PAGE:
- Espolòn Tequila debuted a print magazine named "Death" that is inspired by illustrated poems written for Day of the Dead called literary calaveras, according to press materials shared with Marketing Dive. Calaveras are satirical obituaries that pay homage to the dead and highlight social injustice, an art form that surfaced in 19th century Mexico and is still written today.
- The magazine will feature modern day calaveras for living people written by authors and pop culture personalities. R&B singer Miguel, actress Mishel Prada, drag queen Valentina and Rolling Stone's Suzy Exposito are among the participants. The limited-edition magazine launched at a Halloween and Day of the Dead pop-up in New York called the "newsstand from the afterlife." At the event, visitors could enter a speakeasy through a fridge full of Espolòn bottles and find a gallery-inspired space filled with the new magazine and merchandise. The pop-up space also highlighted Mexican art, and Espolòn donated $25,000 to art nonprofit PAOS GDL.
- In addition, Campari America ran a calavera as a print ad in The New York Times with the headline "Pour one out for the death of actual fake news." To accompany the print ad, the brand made a $10,000 donation to the International Consortium of Independent Journalists.
Espolòn Tequila bottles feature Day of the Dead-style artwork inspired by 19th century Mexican artist Jose Guadalupe Posada, whose work was heavy with skulls and calaveras. By taking on this classic storytelling form for its Day of the Dead campaign, the brand has the opportunity to highlight its creative and irreverent take while positioning the brand as keeping with tradition in Mexico.
The pop-up in SoHo during Halloween and Day of the Dead, when thousands gather in the neighborhood for the annual Halloween parade, helped the brand integrate itself into festivities and might have increased exposure with revelers during what has become a major drinking holiday. Pop-up activations and bars are popular with millennials, and the "Newsstand from the afterlife" gives a unique twist on this frequent marketing tactic.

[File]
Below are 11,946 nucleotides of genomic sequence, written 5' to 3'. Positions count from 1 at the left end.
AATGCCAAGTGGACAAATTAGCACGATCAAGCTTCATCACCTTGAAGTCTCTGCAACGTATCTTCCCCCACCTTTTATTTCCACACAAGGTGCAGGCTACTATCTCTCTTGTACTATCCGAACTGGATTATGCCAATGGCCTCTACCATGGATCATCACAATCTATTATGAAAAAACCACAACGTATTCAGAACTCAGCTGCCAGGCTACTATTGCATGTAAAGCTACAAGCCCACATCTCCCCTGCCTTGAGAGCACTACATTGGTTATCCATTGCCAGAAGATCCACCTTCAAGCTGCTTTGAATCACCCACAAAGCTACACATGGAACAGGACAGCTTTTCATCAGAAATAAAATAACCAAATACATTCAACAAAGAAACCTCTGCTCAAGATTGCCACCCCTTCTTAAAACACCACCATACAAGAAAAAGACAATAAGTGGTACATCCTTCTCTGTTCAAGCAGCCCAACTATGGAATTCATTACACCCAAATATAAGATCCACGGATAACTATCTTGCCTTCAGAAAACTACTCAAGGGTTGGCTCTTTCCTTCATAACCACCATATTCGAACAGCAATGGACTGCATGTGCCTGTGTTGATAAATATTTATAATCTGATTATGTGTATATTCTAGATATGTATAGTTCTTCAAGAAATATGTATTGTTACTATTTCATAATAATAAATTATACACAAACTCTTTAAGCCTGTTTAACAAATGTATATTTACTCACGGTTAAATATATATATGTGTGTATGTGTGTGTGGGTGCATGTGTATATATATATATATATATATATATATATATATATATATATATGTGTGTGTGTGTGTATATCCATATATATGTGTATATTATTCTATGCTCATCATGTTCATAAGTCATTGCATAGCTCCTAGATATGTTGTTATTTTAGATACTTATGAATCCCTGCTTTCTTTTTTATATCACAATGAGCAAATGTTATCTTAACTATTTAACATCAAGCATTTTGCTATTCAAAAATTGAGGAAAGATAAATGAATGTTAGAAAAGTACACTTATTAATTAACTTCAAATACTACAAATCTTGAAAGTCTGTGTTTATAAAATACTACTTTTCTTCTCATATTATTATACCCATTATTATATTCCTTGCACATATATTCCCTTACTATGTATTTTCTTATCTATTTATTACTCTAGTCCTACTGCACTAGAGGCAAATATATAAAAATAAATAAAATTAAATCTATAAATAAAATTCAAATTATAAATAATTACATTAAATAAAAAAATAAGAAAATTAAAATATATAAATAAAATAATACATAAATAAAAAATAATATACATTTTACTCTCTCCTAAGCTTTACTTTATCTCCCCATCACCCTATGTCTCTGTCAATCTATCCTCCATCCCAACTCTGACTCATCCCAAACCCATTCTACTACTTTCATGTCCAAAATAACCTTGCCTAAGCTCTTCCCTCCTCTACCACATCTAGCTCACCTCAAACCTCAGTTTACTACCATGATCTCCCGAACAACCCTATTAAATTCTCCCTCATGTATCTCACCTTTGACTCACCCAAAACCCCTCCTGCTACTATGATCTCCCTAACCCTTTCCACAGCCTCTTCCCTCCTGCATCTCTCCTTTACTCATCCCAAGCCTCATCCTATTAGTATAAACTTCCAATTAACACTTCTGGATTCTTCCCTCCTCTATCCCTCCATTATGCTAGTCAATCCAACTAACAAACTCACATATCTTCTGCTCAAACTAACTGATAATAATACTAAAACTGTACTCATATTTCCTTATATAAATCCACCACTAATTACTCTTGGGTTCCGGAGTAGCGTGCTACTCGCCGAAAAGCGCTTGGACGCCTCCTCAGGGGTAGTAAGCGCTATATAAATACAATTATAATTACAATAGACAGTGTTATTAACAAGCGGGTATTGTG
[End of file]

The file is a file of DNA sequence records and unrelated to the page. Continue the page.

The print ad and magazine allow the brand to deepen its connection to modern times by taking on current topics like "fake news" and feature playful fake obituaries about celebrities. Handing out physical copies in a crowded neighborhood could help increase brand awareness and drive social media attention, especially with its striking cover. Plus, a print ad in The New York Times that tackles "fake news" could help insert the brand into today's political conversations.
Espolòn Tequila is far from the first brand to introduce a print magazine. Activewear line Outdoor Voices launched a storytelling marketing platform that includes a print magazine called "The Recreationalist" in July. This fall, REI retired its catalog and launched a new magazine "Uncommon Path." Previously, Staples launched a quarterly magazine for professionals called "Staples Worklife." These branded print magazines provide consumers with a unique, long-form reading experience that swims upstream against short-form — usually mobile — content that is more commonplace.